'Dr. Seuss Went to War'
by Dr Richard H. Minear
In the United States Dr. Seuss (Theodor Seuss Geisel, 1904-1991), the best selling American author of all time, is a household name. Recite the first half of a Seussian line today, and someone nearby will supply the rest. Many of his books have been turned into videos (animations he himself worked on). How the Grinch Stole Christmas became the disastrous Hollywood production, The Grinch, starring Jim Carrey; a Broadway musical, Seussical, also died of asphyxiation. The whimsy that is a Seuss staple dies easy, especially when producers throw money at it.
But Dr. Seuss doesn’t travel well. He is well-known in Australia but less so in Great Britain (and hardly at all in the non-English speaking world). To gain some idea of Dr. Seuss’s popularity, those in Britain today might think Harry Potter. Better, think Beatrix Potter some time ago. She is more to the point because her balance of pictures and text more nearly approximates that of Dr. Seuss. But where the prim and proper Beatrix Potter introduced children to big words ("with alacrity," for example), the zany Dr. Seuss kept his vocabulary simple—single syllables in the two wildly successful books The Cat in the Hat and One Fish, Two Fish , both of which he wrote explicitly for beginning readers. His long words he made up: Big Boy Boomeroo, Yazzmatazz, Beezle-Nut.
Aficionados knew that Dr. Seuss had been part of Frank Capra’s team that produced the Why We Fight propaganda movies of 1943-45. But even fans didn’t know that between 1941 and 1943 he had drawn political cartoons--some 400 in all--for PM, a left-wing small-circulation newspaper in New York City. But he had: cartoons of Hitler and Mussolini and Stalin and a stereotyped Japanese. He also drew England as a tree being pecked down by a woodpecker with the face of Hitler (5/11/41), as the recipient of U. S. aid, as a lion (who with the American eagle is disdainful of a child-like Japan with a slingshot, 11/12/41), as John Bull tied on a rope-climbing team with Russia and Uncle Sam (3/11/42), and as colonial overlord of India (3/31/42, 4/2/42).
The best of Dr. Seuss’s editorial cartoons, I think, rival those of Low, the greatest cartoonist of those years. Among his best I put cartoons of a headless Hitler (3/19/42, 4/3/42) and of Mussolini (12/22/41, playing off the civilian aid effort, Bundles for Britain). Among his worst are the racist depictions of Japan—a "Jap" stereotype created out of whole cloth, resembling neither Tojo nor the emperor. One cartoon (1/13/42) pilloried a pacifist preacher who stated, "The unhappy people of Japan are our brothers." Readers wrote in to complain, and Dr. Seuss lashed back:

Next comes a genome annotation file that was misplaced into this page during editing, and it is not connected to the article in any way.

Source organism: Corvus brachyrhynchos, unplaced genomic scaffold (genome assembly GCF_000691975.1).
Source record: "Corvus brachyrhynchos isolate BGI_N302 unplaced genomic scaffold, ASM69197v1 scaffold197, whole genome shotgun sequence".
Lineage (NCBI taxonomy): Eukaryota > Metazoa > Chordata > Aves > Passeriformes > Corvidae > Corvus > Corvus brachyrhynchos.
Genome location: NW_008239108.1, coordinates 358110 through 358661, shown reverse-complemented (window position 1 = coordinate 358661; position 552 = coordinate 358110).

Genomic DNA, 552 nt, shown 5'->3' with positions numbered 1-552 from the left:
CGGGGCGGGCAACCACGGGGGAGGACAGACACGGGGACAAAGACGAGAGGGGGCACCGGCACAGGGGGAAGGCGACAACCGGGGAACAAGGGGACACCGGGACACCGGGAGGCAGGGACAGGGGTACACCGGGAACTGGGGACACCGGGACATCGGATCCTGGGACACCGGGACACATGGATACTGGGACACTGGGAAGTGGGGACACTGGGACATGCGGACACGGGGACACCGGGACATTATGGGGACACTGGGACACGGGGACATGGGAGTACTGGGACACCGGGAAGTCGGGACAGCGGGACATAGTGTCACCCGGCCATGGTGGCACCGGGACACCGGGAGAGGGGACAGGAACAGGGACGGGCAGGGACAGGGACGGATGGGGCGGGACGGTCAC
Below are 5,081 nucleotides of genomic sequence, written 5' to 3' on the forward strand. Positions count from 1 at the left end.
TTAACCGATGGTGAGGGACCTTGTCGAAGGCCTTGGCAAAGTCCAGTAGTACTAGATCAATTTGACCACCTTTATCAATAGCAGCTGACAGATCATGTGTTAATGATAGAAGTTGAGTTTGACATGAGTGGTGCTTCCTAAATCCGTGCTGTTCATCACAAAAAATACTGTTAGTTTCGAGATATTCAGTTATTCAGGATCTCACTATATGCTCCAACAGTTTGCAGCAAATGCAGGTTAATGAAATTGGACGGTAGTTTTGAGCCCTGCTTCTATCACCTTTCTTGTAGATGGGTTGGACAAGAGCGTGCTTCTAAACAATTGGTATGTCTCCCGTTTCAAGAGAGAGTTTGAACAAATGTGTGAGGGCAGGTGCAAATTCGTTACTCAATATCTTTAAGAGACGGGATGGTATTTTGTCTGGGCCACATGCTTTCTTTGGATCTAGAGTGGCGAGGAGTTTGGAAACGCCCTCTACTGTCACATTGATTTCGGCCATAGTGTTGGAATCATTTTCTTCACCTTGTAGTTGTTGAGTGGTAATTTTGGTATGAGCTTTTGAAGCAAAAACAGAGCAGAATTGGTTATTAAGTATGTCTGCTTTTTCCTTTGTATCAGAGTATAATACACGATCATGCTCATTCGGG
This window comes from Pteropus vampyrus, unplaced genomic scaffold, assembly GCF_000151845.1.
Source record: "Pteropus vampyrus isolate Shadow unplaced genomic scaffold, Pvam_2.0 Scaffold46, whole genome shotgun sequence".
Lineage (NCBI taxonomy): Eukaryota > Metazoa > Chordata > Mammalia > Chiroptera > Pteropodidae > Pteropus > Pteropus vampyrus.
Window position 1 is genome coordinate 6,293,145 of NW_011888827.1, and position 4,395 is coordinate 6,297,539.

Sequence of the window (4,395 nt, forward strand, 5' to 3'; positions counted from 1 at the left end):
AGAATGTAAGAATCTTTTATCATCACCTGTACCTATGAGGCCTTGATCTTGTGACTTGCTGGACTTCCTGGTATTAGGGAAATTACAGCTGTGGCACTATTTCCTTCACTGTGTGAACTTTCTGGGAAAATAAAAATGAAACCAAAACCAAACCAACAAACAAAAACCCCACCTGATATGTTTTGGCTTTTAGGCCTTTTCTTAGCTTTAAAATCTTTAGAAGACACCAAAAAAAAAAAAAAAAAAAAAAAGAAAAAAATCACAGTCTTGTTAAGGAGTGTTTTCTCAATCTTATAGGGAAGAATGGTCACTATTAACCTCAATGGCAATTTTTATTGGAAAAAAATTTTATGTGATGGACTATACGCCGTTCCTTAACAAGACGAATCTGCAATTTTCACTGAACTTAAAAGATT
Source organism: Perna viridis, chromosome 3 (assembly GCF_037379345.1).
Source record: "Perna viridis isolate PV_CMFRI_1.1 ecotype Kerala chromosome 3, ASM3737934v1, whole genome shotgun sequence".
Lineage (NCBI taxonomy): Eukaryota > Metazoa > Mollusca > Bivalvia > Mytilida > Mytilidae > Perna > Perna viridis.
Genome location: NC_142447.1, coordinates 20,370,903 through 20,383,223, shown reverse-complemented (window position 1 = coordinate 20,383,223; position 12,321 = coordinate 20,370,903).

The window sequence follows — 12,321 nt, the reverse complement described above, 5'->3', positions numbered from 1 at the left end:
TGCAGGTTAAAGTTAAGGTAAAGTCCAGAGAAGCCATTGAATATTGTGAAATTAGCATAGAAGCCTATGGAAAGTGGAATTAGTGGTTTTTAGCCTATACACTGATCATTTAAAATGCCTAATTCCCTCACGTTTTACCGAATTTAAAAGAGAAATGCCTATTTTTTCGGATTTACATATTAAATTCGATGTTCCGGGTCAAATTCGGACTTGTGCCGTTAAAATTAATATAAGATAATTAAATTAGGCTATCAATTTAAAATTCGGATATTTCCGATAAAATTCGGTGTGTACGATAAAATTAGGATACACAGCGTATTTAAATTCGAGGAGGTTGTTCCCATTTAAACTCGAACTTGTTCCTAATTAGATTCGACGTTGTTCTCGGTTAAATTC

In response to the letters defending John Haynes Holmes…sure, I believe in love, brotherhood and a cooing white pigeon on every man’s roof. I even think it’s nice to have pacifists and strawberry festivals…in between wars. But right now, when the Japs are planting their hatchets in our skulls, it seems like a hell of a time for us to smile and warble: "Brothers!" It is a rather flabby battlecry. If we want to win, we’ve got to kill Japs, whether it depresses John Haynes Holmes or not. We can get palsy-walsy afterward with those that are left.
Dr. Seuss’s "Jap" represented Japanese Americans, too: in the week before the Roosevelt administration ordered 120,000 Americans of Japanese descent on the West Coast rounded up, Dr. Seuss drew a cartoon depicting them all as saboteurs. This lapse into gross racism stood in sharp contrast to his cartoons assailing anti-Semitism and anti-Black racism, cartoons that put him and his newspaper well ahead of the curve. Most of his output was less controversial, falling into the category of morale-building, urging everyone to pitch in, produce more, buy war bonds, and not complain.
In the wake of September 11, 2001, and the attacks on New York’s World Trade Center and Washington’s Pentagon, many people wonder what sort of cartooning Dr. Seuss would do were he alive today. Which Dr. Seuss? If the Dr. Seuss of 1941-43, there would be racial stereotyping of Arabs and Americans of Arab descent. If the Dr. Seuss of his later years, there would be little cause for concern. The later Dr. Seuss was an environmentalist. He called for Richard M. Nixon’s departure from office in 1974. He was a skeptic about the Cold War as well as the nuclear deterrent (Butter Battle Book, 1981). Shortly before his death in 1991, he answered a question from his future biographers—whether he still had any message for his readers--in writing:
'Any message or slogan? Whenever things go a bit sour in a job I’m doing, I always tell myself, "You can do better than this." The best slogan I can think of to leave with the kids of the U. S. A. would be: "We can…and we’ve got to…do better than this."'
Then he crossed out "the kids of," so the message is for "the U. S. A." Were this Dr. Seuss drawing political cartoons about September 11, they would be great cartoons.